Several online acquaintances were kind enough recently (I didn’t ask them!)  to offer me some super critical feedback on how they saw my Social Networking and Branding efforts online. From their ‘comfortable distances’ they pointed out the flaws in some of the things I say in my Twitter and Facebook feeds and advised me to desist from certain activities. Having relatively recently ‘found my voice’ and style so to speak through things like Twitter and Facebook among others, and feeling fairly confident that what I was saying on these sites was generally interesting, enlightening, funny or useful to my audience in some small way at least, I wasn’t too happy with this criticism and it came as a bit of a shock..

I can’t say for one second that it’s going to make me censor myself online and I hope to continue saying it like it is, calling people out, alerting people to good and bad service from companies, occasionally cursing when needed and calling a spade a spade but it at least made me aware that I should try imagine how I sound to others. With just a little ‘out of body’ thought, you might realise that the largely IT/Techy crowd on Twitter don’t necessarily want to hear about your cat or that family and friends on Facebook don’t want to be bombarded with businesses stuff. ‘Know your audience’ and tell them what they want or need to hear seems like apt advice.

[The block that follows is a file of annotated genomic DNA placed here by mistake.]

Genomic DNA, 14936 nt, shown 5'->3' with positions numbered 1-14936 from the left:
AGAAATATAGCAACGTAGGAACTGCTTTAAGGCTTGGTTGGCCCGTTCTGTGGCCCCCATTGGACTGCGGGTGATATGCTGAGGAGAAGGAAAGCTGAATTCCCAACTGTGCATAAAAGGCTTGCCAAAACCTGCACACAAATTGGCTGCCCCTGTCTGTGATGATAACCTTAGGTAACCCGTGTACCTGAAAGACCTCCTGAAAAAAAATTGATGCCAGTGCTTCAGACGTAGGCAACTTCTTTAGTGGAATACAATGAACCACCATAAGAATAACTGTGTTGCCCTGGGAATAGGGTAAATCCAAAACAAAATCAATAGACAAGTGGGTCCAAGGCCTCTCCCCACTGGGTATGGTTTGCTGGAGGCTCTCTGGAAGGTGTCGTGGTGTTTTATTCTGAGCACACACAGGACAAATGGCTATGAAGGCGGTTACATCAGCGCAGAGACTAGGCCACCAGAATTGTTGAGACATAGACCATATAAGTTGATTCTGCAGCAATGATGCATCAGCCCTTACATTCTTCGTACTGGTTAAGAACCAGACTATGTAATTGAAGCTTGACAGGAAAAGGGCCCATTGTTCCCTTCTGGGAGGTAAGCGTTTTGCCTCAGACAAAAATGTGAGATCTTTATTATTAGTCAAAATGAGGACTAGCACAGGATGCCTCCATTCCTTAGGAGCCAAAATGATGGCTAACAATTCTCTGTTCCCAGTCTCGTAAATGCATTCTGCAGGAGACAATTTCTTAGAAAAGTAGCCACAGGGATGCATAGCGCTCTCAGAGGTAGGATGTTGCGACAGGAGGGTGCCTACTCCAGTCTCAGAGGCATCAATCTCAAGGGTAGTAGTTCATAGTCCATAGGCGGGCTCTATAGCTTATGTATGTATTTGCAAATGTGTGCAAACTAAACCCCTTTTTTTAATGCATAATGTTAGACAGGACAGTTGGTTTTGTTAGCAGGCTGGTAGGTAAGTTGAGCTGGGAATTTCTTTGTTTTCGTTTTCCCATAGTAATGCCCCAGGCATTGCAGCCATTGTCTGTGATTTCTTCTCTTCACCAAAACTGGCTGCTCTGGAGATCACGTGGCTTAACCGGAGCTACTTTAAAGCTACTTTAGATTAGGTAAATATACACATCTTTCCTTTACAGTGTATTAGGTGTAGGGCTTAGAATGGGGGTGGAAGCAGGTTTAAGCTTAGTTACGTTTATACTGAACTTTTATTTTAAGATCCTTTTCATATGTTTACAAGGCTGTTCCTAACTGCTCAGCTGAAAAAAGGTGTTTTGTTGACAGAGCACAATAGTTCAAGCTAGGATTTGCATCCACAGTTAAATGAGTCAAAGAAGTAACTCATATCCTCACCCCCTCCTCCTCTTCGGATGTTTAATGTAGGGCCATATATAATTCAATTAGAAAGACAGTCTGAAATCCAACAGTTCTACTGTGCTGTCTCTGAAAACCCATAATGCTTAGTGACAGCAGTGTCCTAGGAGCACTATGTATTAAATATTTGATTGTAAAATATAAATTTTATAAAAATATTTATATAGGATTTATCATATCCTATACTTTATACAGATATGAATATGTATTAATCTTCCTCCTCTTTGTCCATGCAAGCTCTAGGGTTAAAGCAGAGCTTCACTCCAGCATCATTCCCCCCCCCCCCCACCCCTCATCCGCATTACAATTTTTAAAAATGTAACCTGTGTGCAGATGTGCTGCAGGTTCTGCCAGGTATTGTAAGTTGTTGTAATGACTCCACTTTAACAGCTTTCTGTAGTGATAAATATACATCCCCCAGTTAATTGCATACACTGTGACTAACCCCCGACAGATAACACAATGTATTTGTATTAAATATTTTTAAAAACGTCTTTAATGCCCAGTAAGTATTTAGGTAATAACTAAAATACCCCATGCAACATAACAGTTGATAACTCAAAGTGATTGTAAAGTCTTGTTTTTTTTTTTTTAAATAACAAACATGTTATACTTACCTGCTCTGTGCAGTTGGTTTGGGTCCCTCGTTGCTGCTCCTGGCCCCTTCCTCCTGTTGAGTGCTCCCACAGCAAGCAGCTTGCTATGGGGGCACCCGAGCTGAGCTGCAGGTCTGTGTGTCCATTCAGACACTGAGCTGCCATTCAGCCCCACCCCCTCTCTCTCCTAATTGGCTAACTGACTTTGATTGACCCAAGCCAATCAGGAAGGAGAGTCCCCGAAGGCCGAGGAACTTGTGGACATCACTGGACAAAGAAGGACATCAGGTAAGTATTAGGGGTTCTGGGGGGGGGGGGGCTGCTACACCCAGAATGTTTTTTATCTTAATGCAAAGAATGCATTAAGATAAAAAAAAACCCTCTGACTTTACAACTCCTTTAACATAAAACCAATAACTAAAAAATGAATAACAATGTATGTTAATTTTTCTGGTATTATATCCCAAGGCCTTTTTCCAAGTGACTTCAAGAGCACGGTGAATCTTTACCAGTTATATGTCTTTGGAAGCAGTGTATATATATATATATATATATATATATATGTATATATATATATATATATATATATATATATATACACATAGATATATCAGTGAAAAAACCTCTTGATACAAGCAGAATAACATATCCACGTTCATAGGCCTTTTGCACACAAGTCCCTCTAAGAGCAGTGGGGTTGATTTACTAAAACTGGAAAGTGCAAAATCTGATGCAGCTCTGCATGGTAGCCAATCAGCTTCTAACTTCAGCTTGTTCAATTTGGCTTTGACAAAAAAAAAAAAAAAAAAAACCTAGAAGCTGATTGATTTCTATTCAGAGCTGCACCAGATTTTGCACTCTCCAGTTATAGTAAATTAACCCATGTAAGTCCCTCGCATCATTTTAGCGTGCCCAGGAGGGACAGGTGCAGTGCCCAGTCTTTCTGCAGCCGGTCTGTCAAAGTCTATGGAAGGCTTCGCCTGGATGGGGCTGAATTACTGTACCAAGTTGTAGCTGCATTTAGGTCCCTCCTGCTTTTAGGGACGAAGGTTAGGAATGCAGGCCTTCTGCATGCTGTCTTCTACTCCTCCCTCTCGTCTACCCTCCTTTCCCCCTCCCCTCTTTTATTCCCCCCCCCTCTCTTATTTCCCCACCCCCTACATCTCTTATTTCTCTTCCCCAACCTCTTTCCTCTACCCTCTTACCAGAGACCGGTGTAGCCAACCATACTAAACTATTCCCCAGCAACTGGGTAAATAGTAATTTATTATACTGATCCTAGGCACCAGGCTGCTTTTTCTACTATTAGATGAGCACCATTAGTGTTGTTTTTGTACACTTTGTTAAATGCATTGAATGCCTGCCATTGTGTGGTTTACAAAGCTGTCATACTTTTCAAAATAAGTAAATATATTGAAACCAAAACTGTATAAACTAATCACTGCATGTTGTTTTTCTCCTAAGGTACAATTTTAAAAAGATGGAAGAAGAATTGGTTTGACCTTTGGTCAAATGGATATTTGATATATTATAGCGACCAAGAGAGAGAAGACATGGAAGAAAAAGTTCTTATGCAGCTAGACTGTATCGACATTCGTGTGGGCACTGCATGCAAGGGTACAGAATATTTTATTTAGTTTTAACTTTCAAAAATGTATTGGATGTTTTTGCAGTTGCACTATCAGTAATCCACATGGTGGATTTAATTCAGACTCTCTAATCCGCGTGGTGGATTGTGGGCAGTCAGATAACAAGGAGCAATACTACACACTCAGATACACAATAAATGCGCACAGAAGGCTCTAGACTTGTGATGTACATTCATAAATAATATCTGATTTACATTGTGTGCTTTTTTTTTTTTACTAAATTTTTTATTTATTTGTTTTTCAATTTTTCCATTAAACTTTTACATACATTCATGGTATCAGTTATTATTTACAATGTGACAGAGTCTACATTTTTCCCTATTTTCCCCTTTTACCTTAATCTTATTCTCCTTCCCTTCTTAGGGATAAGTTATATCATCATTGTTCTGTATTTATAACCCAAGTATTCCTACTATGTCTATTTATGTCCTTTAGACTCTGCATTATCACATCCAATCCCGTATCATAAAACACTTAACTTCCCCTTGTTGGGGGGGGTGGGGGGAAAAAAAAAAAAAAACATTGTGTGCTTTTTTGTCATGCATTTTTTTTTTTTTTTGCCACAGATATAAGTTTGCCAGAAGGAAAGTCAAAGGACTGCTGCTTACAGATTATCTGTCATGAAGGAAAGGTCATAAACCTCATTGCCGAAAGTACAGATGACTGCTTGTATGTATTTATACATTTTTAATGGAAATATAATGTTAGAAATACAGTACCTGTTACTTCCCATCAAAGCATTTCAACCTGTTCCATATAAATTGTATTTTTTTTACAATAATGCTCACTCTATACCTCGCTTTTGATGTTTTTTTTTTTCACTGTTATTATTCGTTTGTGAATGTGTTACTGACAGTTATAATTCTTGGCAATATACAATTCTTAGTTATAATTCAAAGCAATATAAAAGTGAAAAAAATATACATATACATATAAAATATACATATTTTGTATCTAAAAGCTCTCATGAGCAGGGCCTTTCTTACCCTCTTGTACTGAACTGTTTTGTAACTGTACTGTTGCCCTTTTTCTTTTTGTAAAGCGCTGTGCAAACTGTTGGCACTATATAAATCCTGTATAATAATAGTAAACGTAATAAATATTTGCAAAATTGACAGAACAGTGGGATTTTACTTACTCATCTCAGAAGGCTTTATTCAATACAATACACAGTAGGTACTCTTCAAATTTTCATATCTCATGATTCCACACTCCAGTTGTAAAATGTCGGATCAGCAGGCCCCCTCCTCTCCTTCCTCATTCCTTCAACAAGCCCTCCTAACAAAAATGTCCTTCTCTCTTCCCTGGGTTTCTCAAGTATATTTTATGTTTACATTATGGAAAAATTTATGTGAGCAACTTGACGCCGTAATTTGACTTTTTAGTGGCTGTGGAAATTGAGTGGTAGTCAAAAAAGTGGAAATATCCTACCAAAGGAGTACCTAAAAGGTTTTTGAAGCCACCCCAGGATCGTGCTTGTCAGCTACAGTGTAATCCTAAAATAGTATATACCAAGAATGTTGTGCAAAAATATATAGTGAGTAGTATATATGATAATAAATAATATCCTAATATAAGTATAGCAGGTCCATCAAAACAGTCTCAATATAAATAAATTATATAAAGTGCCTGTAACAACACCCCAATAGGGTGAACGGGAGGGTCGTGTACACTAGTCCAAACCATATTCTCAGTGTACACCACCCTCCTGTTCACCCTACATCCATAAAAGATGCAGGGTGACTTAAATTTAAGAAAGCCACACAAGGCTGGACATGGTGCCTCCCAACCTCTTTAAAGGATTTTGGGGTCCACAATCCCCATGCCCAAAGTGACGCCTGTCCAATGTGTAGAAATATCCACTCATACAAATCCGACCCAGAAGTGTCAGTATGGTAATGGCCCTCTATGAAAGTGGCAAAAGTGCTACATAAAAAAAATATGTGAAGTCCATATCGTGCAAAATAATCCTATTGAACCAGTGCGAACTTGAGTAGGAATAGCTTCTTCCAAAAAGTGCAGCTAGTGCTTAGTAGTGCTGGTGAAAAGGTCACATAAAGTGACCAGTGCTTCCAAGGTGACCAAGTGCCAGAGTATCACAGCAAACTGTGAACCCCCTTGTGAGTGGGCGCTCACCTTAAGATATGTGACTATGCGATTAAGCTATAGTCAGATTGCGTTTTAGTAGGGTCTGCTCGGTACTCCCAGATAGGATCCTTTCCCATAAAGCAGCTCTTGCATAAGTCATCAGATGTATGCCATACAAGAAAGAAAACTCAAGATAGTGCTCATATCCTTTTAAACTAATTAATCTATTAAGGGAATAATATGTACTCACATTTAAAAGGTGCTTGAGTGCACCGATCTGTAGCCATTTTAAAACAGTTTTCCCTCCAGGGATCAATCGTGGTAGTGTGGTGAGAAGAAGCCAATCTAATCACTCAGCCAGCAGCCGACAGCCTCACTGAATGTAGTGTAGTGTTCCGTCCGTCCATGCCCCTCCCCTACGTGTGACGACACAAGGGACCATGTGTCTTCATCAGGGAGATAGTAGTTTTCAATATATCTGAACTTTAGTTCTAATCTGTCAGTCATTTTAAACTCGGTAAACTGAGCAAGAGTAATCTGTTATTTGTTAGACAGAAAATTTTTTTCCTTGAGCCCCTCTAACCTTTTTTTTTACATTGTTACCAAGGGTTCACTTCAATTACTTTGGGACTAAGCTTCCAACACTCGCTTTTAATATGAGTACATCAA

My moral is basically this – think before you speak, brand yourself and your business as honestly and effectively as you can but if you feel something needs to be said, say it. And if you are being honest to yourself and your gut instinct then you should eventually gain the majority’s respect. The rest can fuck off!!


Online PR and Press Releases